|Neglected piano sitting in a front yard in Montreal|
Two habits that I have been doing for many, many years are working out and contemplation/prayer. I feel significantly better when I follow a workout regimen; it gives me strength, stamina, and energy. The benefits are numerous. If I am running late, I can sprint to catch the bus and not get winded. I have the energy to climb up Mont-Royal and carry heavy bags of groceries up three flights of stairs. It helps provide stamina to get through busy seasons such as end-of-term assignments or crazy travel schedules. And I'd hate to get caught in an emergency and not be able to react quickly if someone's life depended on it.
The same holds true for contemplation and prayer. Consistent prayer practice strengthens my spirit, helps me have more emotional and relational stamina, and boosts my patience, generosity, and positive energy. The quickest way to notice the effect that daily prayer and contemplation have in my life is to skip them for a day or two or more. I become more negative and am quick to criticise. The perfectionist tendencies begin to run unchecked and problems or challenges leave me overwhelmed and distraught. Just this past week I was confronted with a stressful situation and I was quite amazed (and relieved) at how I instinctively calmed myself, spoke quiet words of reassurance to others, and invited the Holy Spirit into the situation. All without even thinking about it. It was an automatic response, which is what a habit is.
However, habits are not guaranteed for life. They can be neglected until they wither away. Every time my schedule changes (which is several times a year) I have to reassert my good habits into the new timetable. Busy school terms are notorious for making both working out and contemplation difficult to practice. But I know the cost of not doing these two things is high, so I try to make them a priority. I don't always succeed and there are usually a few weeks where things get a bit chaotic and all my good intentions go out the window. When I need to get through a lot of work in a short period of time, I have been known to turn to caffeine to speed up my brain process (I am a slow reader and writer - part of the contemplative effect, I guess). The crash afterwards is pretty brutal. After a day or two of caffeine, I have never once thought, "Wow, that was great! I should do it again!" I always regret turning to a short-term spike in energy because it ends up draining my body and mind instead of invigorating them.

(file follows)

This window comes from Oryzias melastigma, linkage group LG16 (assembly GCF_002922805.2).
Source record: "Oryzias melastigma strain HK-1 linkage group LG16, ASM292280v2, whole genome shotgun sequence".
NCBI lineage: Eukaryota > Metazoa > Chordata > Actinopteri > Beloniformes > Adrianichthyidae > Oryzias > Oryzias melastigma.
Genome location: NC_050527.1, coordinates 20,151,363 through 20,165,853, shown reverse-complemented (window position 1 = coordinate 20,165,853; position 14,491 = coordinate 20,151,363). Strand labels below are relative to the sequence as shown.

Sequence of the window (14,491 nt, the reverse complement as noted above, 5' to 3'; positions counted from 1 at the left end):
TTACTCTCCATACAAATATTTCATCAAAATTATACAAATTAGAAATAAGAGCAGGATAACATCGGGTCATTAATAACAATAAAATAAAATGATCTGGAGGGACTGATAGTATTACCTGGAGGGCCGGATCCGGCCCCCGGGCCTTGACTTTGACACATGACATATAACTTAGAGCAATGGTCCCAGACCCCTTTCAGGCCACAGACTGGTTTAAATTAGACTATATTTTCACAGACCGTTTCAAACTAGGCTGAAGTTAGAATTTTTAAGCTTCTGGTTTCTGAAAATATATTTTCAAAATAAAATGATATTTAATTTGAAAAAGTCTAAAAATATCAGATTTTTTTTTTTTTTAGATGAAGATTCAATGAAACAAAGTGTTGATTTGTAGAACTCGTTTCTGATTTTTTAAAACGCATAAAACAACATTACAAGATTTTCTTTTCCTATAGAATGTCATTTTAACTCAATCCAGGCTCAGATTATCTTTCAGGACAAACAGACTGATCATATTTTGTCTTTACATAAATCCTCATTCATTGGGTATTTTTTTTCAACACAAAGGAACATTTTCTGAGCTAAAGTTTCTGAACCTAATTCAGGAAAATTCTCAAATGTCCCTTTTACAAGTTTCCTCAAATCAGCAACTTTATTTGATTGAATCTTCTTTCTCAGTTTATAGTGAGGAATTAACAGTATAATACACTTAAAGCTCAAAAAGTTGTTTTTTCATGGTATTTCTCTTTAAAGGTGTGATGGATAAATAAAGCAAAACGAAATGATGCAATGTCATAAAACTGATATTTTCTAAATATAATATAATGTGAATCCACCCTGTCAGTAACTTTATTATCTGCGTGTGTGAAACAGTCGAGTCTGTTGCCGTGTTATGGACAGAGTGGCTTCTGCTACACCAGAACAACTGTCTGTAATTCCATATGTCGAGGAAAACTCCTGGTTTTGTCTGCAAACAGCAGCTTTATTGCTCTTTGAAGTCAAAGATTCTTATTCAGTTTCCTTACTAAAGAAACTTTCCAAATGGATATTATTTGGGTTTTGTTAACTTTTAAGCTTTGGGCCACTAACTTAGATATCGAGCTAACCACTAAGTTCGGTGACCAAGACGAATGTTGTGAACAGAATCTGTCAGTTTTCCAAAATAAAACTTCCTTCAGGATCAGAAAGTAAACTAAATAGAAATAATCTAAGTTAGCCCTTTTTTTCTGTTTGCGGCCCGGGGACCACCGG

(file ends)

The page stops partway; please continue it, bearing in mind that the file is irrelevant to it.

We live in a culture that does not always value long-term commitment, so the benefits of holy habits are sometimes lost on people who want an instant pay-off. But a longer period of time is integral to the principle of compounding effects (just like compounding interest). Dedication over a long period of time can build things that could never be imagined from a short-term viewpoint. This does not mean that we won't struggle with commitment. Some days I flow easily into holy habits. Other days getting to them is a battle. But if I miss a few days, I just get back on track and keep going. Long-term commitment is as much about not giving up when I have a setback as it is about consistency.
Here is a prayer attributed to Brother Lawrence who laboured in the kitchen of a medieval monastery. He knew something about holy practices over a long period of time.
Lord of all pots and pans and things,
since I've no time to be a great saint
by doing lovely things,
or watching late with Thee,
or dreaming in the dawnlight,
or storming heaven's gates,
make me a saint by getting meals,
and washing up the plates.
Warm all the kitchen with Thy Love,
and light it with Thy peace;
forgive me all my worrying,
and make my grumbling cease.
Thou who didst love to give men food,
in room, or by the sea,
accept the service that I do,
I do it unto Thee.
Habit statistics from psyblog.